“Did you hear that scream?”
“Yes, I’m the one that screamed.”
“Why’d you scream? Is everything ok?”
“Yeah, I was just trying to see if the house echoes.”
We were standing in the middle of a cavernous, empty room – our soon-to-be living room. Mom and Dad had stepped outside to see if the moving trucks were arriving, and Davie had been scoping out the backyard for cool rocks. And I’d been screaming.
I was only half-lying about testing for echoes. The truth was – and I hadn’t expressed this to anyone yet – the truth was that I thought this whole move was a horrible idea. I missed our old house, with the wrap-around porch and the gossipy post man. I missed our long, winding driveway with the huge hole that we would step around without thinking (but strangers would lightly trip and curse under their breath).
It was no secret that Mom wanted to leave our old neighborhood because it wasn’t “gentrified” enough, while wrinkling her perfect nose and gesturing toward the neighbor’s house with her immaculate head. I was tired of yelling at her; after attempting to get her to see how horrible she was, day after day, I resigned myself to just leaving the room when she’d begin her tirades. Dad put up with her racism with his “grownup grape juice” – a cringe-worthy concoction of grape soda, gin and vodka. Davie remained oblivious, looking for rocks. I sometimes wished I had his childlike spaciness. I’d occasionally call him my little space cadet, which made him chuckle. That little guy chuckled like a 70 year old man, I swear.
“That sounds like fun!” He looked at me with sparkly eyes, that chuckle dancing around his voice, almost ready to emerge. “Can I do it, too?”
I shrugged, and nodded. He opened his mouth wide, so wide that I could see the holes where his adult teeth would come in soon. He roared like a lion for 5 seconds before erupting in giggles.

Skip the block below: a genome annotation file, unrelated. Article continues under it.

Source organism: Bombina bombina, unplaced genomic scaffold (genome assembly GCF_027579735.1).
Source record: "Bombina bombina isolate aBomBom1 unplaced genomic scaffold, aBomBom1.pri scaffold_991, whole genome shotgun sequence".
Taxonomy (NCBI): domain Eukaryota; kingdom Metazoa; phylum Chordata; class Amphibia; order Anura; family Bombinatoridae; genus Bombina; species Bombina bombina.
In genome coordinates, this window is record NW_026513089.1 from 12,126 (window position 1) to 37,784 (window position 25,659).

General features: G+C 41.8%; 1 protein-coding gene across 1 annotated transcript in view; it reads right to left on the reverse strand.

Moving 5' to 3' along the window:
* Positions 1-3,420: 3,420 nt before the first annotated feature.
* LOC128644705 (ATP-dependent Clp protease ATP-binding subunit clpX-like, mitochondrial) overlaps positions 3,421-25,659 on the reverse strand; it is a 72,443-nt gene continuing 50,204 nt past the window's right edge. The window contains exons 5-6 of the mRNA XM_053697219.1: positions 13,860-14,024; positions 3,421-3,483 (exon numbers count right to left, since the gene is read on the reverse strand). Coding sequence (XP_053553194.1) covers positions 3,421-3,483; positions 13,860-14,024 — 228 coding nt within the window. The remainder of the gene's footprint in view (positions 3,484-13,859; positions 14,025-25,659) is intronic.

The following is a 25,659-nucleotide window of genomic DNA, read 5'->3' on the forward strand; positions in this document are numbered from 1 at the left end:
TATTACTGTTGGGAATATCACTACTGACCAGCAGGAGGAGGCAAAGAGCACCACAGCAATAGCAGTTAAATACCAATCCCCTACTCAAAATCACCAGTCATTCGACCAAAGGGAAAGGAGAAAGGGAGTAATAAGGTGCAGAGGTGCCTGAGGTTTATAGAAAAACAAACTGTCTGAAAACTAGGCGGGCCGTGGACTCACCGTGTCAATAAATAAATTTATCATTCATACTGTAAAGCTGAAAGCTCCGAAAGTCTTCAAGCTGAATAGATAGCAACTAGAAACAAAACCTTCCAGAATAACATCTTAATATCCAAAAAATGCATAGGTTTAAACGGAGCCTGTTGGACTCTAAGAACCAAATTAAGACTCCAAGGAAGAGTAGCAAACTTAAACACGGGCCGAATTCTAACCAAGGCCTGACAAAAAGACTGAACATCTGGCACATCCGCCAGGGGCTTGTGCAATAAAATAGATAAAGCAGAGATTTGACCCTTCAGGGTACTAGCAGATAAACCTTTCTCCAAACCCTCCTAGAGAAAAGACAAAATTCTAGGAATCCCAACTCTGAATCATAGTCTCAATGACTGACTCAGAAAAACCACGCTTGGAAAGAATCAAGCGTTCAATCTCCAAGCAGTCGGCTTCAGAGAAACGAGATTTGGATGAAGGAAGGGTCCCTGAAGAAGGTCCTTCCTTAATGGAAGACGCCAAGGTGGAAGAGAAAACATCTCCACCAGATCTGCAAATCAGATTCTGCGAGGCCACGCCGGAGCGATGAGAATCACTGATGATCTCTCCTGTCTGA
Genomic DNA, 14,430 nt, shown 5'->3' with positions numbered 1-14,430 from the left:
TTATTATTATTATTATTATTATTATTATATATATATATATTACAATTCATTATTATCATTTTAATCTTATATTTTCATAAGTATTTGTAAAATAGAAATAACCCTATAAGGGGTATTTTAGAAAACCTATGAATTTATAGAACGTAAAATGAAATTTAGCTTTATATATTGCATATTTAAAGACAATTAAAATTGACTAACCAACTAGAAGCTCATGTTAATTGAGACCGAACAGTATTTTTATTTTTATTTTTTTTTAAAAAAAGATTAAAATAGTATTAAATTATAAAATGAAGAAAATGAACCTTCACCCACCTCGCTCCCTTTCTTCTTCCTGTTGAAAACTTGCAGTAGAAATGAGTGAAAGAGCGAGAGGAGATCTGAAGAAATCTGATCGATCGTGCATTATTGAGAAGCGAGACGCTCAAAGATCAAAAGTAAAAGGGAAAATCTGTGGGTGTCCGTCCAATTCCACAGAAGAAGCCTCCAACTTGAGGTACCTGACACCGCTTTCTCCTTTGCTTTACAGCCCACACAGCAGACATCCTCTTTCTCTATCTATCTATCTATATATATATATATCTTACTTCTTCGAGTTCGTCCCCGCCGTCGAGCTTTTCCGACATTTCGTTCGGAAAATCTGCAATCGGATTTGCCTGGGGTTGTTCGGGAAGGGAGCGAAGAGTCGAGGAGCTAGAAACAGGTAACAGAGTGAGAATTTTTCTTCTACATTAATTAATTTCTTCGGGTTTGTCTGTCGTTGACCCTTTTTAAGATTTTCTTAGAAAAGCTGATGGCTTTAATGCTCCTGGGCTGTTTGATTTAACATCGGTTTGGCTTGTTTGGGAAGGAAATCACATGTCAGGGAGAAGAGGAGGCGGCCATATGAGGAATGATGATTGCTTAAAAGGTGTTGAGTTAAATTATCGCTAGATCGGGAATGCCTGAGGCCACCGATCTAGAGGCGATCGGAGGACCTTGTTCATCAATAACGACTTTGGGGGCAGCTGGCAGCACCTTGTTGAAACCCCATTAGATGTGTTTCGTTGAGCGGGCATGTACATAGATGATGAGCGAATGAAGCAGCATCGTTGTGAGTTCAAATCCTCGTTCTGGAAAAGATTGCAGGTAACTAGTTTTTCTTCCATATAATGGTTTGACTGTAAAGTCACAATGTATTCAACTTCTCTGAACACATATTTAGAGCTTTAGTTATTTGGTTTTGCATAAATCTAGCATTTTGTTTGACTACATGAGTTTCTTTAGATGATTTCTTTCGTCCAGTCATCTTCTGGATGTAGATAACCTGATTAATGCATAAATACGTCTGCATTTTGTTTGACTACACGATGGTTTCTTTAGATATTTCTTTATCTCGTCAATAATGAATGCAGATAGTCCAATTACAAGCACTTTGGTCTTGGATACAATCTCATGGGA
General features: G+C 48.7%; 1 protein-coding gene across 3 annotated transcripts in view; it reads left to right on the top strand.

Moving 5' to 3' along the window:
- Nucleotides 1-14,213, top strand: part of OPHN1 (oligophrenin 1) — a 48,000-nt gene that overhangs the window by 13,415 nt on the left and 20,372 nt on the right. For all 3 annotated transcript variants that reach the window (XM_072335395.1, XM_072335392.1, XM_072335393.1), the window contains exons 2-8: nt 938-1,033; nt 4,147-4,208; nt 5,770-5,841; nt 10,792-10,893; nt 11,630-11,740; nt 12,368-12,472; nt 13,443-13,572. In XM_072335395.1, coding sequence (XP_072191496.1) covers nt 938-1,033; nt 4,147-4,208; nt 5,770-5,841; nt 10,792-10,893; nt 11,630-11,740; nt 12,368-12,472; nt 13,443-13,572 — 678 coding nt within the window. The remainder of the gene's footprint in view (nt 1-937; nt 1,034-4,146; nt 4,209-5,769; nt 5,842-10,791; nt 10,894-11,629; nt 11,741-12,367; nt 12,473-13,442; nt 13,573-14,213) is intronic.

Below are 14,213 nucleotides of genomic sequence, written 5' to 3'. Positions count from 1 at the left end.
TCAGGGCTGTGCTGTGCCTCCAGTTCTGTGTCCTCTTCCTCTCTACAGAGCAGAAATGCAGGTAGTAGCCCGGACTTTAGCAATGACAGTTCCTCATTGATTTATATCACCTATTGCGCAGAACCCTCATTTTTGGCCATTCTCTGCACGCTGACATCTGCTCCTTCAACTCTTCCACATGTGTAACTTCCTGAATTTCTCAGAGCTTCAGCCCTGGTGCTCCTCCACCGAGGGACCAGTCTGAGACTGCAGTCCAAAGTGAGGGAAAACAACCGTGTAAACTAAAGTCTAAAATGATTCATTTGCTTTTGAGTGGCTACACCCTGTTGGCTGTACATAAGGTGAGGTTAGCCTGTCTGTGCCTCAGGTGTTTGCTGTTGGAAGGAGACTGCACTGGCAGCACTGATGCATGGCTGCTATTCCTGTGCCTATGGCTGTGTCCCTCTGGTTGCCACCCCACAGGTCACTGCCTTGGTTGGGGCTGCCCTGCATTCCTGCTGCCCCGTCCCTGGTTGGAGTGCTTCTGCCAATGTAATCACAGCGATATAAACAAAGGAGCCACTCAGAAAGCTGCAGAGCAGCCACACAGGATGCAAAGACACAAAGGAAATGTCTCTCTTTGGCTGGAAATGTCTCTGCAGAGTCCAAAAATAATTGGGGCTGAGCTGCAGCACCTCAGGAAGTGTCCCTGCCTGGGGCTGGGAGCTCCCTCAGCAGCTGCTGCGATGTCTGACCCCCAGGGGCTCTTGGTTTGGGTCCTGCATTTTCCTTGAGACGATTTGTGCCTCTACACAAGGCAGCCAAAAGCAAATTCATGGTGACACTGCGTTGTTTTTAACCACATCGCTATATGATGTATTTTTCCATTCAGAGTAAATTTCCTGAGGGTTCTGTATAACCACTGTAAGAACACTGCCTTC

Our parents walked in as he was doubled over with self-amusement. My mom’s brow was furrowed as she marched in, my dad meekly following in her wake.
“Don’t get used to this place, kids,” she scowled. “I just saw our new neighbors and they invited us over for tacos tomorrow. Tacos, can you imagine? As if we’re the type of people to eat ethnic food. I’m calling our realtor, we’re gonna stay at our old home until I get this sorted out.” She continued walking through the house till she reached the back door, and stepped outside to the backyard. While my dad smiled awkwardly and tried to distract us, I heard her yelling on the phone saying things like “this is America” and “my parents didn’t send me to private schools all my life just to end up in a neighborhood like this.”
I walked to the front stoop and looked around at “a neighborhood like this.” The lawns were impeccably manicured, the homes looked to be no less than a million each. I felt something stirring in my chest, and tried to quell it. I was so tired of her moving us from school to school, tired of her crossing the street when a person of color was on our side of it, tired of her ignoring the lovely good mornings of anyone who wasn’t exactly like her.
As I turned to go back into the house, she walked into the living room from the other side and hissed, “I saw a “Love is love” sign on a lawn nearby, with one of those rainbow flags on it. That settles it, we’re not living here.”
Something snapped inside me. That thing holding my exhaustion and anger together, the thing that urged me to keep the peace. I opened my mouth to let her have it, to finally bring that racist, homophobic bitch down.
But no words came out. I tried to form something coherent, but a wordless howl erupted from deep within me, an almost primal sound. I screamed till the whole house echoed, till my ears were ringing, till I almost went blind, until I felt a hand on mine. I closed my mouth and looked down.
“Why are you screaming?” Davie asked.
I paused. Looked at my parents who stood there staring at me like I was insane, eyes wide and shocked. Speechless. I sighed.
“To see if the house echoes.”